About the Book
Far from worrying about the onset of war, the burning question on the French Riviera in 1938 was whether one should curtsey to the Duchess of Windsor.
Featuring a sparkling cast of historical figures, writers and artists including Winston Churchill, Daisy Fellowes, Salvador Dalí, the Windsors, Aldous Huxley and Edith Wharton – and the enigmatic Coco Chanel at its heart – Chanel’s Riviera is a sparkling account of a period where such deep extremes of luxury and terror had never before been experienced.
From the glamour of the pre-war parties and casinos, to Robert Streitz’s secret wireless transmitter in the basement of La Pausa – Chanel’s villa that he created – while Chanel had her German lover to stay during the war, Chanel’s Riviera explores the fascinating world of the Cote d’Azur elite in the 1930s and 1940s, enriched with original research that brings the lives of both rich and poor, protected and persecuted, to vivid life.
Format: Audiobook Publisher: Orion
Publication date: 13th June 2019 Genre: History, Nonfiction
Find Chanel’s Riviera: Peace and War on The Côte d’Azur, 1930 – 1944 on Goodreads
When I heard Anne de Courcy talk about her book at Henley Literary Festival last month (read my full review of the event here) she described Chanel’s Riviera as a ‘biography of the Riviera’. I think that’s a fair description because readers expecting the majority of the book to be about Chanel may be disappointed. Yes, Chanel does feature a lot but in sections of the book she is either on the periphery or absent entirely. For example, she spent periods during the war in Paris rather than on the Riviera.
What the book does well is conjure up the glamour and hedonism of life on the Riviera for the rich and famous before the war. The author describes how it became a haven for writers and artists like Picasso, Ernest Hemingway, Somerset Maugham, H G Wells and Jean Cocteau, as well as society figures such as Winston Churchill and, later, the Duke and Duchess of Windsor.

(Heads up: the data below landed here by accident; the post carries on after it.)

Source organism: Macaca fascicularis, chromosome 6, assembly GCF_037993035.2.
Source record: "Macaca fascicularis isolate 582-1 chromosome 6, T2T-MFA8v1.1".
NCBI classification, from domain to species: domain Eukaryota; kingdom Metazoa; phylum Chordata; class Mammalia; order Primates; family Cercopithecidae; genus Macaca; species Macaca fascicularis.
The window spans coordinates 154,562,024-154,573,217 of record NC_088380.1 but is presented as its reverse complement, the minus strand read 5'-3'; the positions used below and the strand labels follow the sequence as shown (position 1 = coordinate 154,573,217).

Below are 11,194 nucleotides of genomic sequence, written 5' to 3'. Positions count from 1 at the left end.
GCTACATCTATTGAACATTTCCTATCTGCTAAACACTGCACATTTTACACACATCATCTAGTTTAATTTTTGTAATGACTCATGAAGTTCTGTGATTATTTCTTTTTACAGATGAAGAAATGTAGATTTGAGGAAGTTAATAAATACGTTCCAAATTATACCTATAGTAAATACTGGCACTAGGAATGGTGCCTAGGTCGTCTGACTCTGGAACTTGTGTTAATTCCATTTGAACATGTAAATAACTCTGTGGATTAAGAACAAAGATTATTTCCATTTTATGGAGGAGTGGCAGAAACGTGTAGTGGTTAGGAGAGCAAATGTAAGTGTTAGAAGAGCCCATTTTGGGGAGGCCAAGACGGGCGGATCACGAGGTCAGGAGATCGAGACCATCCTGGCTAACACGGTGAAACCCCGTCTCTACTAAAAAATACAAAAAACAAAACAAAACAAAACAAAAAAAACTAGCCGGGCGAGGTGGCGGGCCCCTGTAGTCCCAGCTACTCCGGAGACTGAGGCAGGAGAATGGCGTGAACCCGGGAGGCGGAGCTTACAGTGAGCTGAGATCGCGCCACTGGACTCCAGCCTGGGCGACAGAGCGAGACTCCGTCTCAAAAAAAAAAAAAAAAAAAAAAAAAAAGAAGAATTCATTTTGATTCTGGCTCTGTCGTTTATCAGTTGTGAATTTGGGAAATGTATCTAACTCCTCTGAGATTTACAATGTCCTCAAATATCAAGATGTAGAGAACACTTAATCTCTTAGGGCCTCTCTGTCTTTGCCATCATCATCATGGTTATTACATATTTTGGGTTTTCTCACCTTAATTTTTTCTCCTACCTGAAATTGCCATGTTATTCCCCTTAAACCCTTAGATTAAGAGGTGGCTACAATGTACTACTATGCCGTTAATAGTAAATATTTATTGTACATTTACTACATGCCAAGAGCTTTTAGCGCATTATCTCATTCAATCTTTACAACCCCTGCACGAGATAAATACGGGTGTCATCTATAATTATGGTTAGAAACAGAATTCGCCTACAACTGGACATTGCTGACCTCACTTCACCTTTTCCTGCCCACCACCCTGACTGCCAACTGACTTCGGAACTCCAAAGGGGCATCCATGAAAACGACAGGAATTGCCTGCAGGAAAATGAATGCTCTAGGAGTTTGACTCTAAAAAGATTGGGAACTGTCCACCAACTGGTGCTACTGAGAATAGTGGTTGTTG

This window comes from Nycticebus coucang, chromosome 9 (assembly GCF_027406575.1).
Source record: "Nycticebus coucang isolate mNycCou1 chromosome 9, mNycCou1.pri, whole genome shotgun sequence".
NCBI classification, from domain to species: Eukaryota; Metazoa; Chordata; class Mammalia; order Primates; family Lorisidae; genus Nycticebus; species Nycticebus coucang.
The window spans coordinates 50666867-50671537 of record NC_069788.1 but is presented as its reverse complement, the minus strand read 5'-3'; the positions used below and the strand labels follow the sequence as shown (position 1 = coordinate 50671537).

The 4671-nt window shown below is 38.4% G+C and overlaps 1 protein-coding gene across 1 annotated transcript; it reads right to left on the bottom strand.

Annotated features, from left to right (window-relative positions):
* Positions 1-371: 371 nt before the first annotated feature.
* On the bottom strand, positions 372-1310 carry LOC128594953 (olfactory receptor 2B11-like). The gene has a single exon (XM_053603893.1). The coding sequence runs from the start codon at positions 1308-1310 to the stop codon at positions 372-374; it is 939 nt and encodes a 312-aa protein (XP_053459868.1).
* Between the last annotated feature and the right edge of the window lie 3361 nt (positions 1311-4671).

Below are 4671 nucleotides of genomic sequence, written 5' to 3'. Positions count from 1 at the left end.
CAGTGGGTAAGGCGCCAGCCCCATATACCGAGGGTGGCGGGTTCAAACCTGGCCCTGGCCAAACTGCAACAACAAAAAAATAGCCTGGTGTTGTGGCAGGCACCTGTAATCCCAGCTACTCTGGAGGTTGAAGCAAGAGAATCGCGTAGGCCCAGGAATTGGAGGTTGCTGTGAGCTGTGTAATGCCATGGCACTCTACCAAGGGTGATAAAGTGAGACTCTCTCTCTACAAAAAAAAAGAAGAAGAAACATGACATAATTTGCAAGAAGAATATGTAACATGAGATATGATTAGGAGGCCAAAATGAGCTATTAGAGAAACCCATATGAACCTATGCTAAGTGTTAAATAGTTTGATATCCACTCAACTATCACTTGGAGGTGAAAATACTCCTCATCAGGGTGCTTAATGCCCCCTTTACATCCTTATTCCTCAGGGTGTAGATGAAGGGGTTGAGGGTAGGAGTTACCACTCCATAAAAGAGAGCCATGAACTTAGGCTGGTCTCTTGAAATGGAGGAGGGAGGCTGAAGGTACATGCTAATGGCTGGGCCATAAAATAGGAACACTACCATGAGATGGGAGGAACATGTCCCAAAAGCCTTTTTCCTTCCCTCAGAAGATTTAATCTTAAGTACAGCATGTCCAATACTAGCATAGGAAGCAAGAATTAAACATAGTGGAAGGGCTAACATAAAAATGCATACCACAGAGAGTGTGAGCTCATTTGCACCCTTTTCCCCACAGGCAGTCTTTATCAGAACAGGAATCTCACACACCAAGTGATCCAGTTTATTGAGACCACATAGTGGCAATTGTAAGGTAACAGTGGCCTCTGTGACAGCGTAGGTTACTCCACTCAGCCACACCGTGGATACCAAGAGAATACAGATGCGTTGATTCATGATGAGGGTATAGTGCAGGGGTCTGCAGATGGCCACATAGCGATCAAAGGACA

The mood changes suddenly following the outbreak of war. The book depicts the arrival of refugees from Northern Europe, including Jews fleeing persecution, and the food shortages that followed the fall of France in 1940 as supplies were diverted to Germany. Life for many living on the Cote d’Azur became really tough and the author uses material from diaries and contemporary sources to tell the harrowing stories of individuals.
Other than her reputation as a designer, I knew very little about Chanel’s life before reading this book. It was interesting to learn of her rise from humble beginnings to doyenne of the fashion world. However, I can’t say everything I learned made me warm to Chanel as a person. For instance, I was shocked to learn of her anti-Semitic views.
In the book the author addresses claims that Chanel collaborated with the Nazis. For example, she suggests Chanel’s taking of a senior German officer as a lover was principally aimed at trying to gain the release of her nephew who was being held as a prisoner of war by the Germans. However I found myself wondering if ‘the will to survive’ was sufficient justification for some of Chanel’s actions.
As the author recounts, partly what kept Chanel free from the retaliation meted out to others accused of collaboration was the reopening of her Paris store following its liberation in 1944 and the offer of a free bottle of her iconic perfume for every US soldier to take home to their wife or sweetheart. That and being able to produce papers demonstrating her friendship with Winston Churchill.
Chanel’s Riviera is clearly the product of extensive research. For me, the most interesting element of the book was seeing the impact of the Second World War on an area of France which had hitherto been the playground of the rich and famous.
I listened to the audio book version narrated by Sophie Roberts. Chanel’s Riviera is also available in hardcover and as an ebook.
About the Author
Anne de Courcy is the author of thirteen widely acclaimed works of social history and biography, including The Husband Hunters, The Fishing Fleet, The Viceroy’s Daughters and Debs At War.
In the 1970s she was Woman’s Editor on the London Evening News and in the 1980s she was a regular feature-writer for the Evening Standard. She is also a former features writer and reviewer for the Daily Mail. She lives in London SW3. (Photo credit: Publisher author page)
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